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Jean-Luc Ponty - Enigmatic Ocean CD (album) cover


Jean-Luc Ponty


Jazz Rock/Fusion

4.26 | 365 ratings

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5 stars In 1977, French jazz fusion violinist par excellence Jean Luc Ponty released his outstanding ENIGMATIC OCEAN. With some ten or eleven albums already behind him, and having lent his bowed magic to influential innovators like Frank Zappa, John Mclaughlin's Mahavishnu Orchestra, and others, Ponty was a seasoned veteran -- a true musician's musician.

With his impressive résumé, the violinist was easily able to attract a stellar group to join him for his latest solo outing. ENIGMATIC OCEAN features a peerless cast: keyboard wizard Allan Zavod was a one-time Berklee professor of music who'd been discovered by none other than Duke Ellington, and had played in the bands of jazz greats such as Glen Miller, Woody Herman, Maynard Ferguson and Cab Calloway. Electric guitar virtuoso Allan Holdsworth had been a notable figure on the early British progressive scene, including stints with Tempest, Soft Machine and Gong. Holdsworth had also played for none less than Tony Williams (ex Miles Davis), one of the most famous and respected jazz drummers ever. (Soon after his work with Ponty, Holdsworth would go on to play on Bill Bruford's first solo album, FEELS GOOD TO ME, then join UK, for that prog all-star act's eponymous debut.) Second guitarist, American Daryl Stuermer (who'd go on to serve in Genesis' live shows), had successfully auditioned for Ponty two years previously, and had already played on the violinist's AURORA and IMAGINARY VOYAGE albums, as well as on two recordings with keyboardist George Duke (another Zappa and Ponty alumnus). Meanwhile, American bassist Ralphe Armstrong had joined the Mahavishnu Orchestra at the tender age of seventeen, cutting his musical teeth in that pioneering fusion act from 1973 to 1975. (Armstrong also had a Zappa connection, having played on stage with Frank in '75 and '76.) Finally, drummer Steve Smith was, like Zavod, a former Berklee student, had played in jazz big bands, and previously toured with Ponty. (Smith would later join Journey, and serve as much-sought session drummer for a long list of top-name pop and rock acts. In addition, Modern Drummer magazine devotees would vote him the #1 All-Around Drummer five years in succession and one of the Top 25 Drummers of All Time.)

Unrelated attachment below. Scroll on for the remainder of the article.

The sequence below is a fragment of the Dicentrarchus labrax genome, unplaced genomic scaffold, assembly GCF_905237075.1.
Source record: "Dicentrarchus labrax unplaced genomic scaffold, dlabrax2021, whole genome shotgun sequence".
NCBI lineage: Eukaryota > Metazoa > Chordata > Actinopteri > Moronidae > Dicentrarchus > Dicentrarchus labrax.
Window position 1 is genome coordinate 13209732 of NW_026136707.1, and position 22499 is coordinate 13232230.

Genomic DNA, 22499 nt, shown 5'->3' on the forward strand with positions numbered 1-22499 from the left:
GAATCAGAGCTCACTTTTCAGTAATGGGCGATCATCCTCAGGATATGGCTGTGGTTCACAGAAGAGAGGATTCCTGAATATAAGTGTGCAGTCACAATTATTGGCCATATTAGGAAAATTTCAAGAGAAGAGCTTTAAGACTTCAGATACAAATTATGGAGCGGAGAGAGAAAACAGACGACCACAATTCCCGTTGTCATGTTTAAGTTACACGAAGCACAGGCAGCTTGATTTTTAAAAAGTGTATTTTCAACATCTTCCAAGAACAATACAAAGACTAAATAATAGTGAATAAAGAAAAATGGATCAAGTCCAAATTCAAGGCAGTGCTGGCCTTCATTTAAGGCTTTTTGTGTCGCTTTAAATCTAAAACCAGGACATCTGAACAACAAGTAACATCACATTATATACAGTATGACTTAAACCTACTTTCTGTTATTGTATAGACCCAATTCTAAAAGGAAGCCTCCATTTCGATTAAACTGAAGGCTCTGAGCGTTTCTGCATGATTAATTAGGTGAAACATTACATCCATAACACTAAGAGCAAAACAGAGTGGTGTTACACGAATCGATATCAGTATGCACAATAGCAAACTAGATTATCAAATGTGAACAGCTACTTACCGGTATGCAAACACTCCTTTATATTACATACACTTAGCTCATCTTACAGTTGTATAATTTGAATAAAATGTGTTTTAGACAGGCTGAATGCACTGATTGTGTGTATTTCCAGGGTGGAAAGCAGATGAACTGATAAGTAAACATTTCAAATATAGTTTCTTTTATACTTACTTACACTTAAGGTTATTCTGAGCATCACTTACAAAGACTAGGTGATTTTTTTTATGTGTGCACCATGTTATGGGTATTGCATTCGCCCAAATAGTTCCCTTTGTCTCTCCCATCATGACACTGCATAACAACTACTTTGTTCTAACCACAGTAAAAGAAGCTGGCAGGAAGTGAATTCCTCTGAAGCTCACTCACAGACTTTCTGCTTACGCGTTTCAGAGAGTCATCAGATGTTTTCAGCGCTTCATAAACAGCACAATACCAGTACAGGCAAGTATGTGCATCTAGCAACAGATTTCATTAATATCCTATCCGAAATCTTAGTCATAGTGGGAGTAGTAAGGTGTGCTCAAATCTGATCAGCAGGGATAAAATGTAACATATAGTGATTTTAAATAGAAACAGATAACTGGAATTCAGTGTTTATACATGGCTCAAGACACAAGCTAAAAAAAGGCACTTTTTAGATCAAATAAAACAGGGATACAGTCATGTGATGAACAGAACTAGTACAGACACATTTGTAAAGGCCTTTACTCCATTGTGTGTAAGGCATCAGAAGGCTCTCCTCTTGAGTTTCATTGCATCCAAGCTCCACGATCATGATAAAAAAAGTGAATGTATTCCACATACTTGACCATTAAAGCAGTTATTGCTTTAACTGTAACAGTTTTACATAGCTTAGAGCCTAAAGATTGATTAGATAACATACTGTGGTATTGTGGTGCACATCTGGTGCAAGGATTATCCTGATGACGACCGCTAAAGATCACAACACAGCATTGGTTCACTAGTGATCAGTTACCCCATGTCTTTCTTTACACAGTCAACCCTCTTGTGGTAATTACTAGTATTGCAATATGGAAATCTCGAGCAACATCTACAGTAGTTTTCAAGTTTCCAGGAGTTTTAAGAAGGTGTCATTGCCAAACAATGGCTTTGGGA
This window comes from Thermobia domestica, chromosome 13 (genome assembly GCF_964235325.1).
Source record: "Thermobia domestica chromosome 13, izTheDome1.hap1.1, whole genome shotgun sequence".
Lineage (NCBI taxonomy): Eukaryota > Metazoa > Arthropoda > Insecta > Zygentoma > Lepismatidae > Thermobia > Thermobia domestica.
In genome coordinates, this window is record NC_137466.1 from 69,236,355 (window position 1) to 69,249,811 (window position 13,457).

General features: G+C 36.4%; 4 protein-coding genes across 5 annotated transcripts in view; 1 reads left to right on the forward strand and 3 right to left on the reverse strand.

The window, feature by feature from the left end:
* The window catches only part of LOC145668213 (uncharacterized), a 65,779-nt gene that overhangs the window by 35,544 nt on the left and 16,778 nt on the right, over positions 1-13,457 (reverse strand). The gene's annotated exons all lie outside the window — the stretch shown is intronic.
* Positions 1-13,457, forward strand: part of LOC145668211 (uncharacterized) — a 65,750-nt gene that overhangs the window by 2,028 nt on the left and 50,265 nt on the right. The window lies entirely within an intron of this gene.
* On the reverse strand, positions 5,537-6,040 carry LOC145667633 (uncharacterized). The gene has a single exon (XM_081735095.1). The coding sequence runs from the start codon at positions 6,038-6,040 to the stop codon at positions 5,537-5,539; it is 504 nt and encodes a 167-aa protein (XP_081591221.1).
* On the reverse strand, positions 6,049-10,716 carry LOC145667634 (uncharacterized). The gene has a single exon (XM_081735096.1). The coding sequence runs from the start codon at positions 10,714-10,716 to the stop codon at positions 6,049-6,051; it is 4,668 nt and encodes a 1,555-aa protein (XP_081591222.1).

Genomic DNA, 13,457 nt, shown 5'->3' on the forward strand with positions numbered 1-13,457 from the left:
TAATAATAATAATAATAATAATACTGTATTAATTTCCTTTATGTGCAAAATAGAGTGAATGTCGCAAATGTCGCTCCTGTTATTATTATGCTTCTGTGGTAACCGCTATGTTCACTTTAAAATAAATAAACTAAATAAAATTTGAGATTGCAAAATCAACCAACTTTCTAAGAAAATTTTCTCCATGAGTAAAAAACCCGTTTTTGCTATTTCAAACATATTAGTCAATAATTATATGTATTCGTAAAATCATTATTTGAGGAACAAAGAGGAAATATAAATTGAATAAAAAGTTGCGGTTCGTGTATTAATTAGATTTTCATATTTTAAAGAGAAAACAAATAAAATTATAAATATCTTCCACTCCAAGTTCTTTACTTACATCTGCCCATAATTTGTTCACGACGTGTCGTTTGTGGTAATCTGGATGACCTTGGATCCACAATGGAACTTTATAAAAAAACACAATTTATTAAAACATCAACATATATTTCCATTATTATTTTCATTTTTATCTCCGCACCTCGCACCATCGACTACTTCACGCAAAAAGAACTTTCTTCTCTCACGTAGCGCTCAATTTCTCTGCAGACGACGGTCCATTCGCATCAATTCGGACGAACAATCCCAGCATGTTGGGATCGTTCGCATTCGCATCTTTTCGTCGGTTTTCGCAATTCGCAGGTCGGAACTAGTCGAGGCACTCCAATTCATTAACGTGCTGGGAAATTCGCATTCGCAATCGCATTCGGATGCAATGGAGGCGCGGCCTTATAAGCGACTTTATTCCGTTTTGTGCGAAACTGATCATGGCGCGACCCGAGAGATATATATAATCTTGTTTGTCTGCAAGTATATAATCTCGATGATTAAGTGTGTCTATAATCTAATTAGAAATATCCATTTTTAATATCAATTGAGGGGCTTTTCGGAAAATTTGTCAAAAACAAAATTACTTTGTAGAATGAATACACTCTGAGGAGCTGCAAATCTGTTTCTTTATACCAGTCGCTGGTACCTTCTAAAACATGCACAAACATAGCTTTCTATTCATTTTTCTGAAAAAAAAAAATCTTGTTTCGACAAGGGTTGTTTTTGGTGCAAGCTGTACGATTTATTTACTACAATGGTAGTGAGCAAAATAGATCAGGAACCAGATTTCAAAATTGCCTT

With musicians like these on board, it's hardly surprising that ENIGMATIC OCEAN features flawless playing and utterly fluid transitions and interplay. Still, it is the complex, lovely and uplifting music itself which makes this recording such a sheer delight, and an album to revisit again and again. It starts with a brief introductory "Overture," followed by two excellent 4 and 5-minute pieces: "The Trans-Love Express" is a fast-paced workout with funky percolating bass, spot-on drum and cymbal work from Smith, an impressive Stuermer solo, and blinding violin from Ponty. "Mirage" is more stately. The bass chugs along nicely, but it is Zavod's electric keyboards which especially shine here. Next is the first of the albums two longer suites: "Enigmatic Ocean" is a wonder: a four-part epic of multiple moods, scintillating solos, infectious themes and ever-engaging writing. (Holdworth's trademark, effortlessly-soaring lead is a standout.) This is 70s fusion at its finest! The next offering, the graceful "Nostalgic Lady," is another winner, with tasteful fretless bass and slower violin providing a soothing respite from the prevailing intensity. Finally, the album concludes on a brilliant high with its second suite, the 13-plus minutes, three-part "The Struggle of the Turtle to the Sea" which easily rivals the title set for jaw-dropping displays of masterful musicianship from all players. (Armstrong and Holdsworth particularly distinguish themselves.) Again, there are memorable intertwining themes and hooks aplenty. This is fantastic listening on a grand scale!

Thus, Jean Luc Ponty's ENIGMATIC OCEAN remains one of my favourite CDs. It is a landmark work of 70s fusion and its maker's unquestionable masterpiece. Amazing stuff, brilliantly written, played and recorded -- an absolute aural feast for progressive music fans!

Peter | 5/5 |


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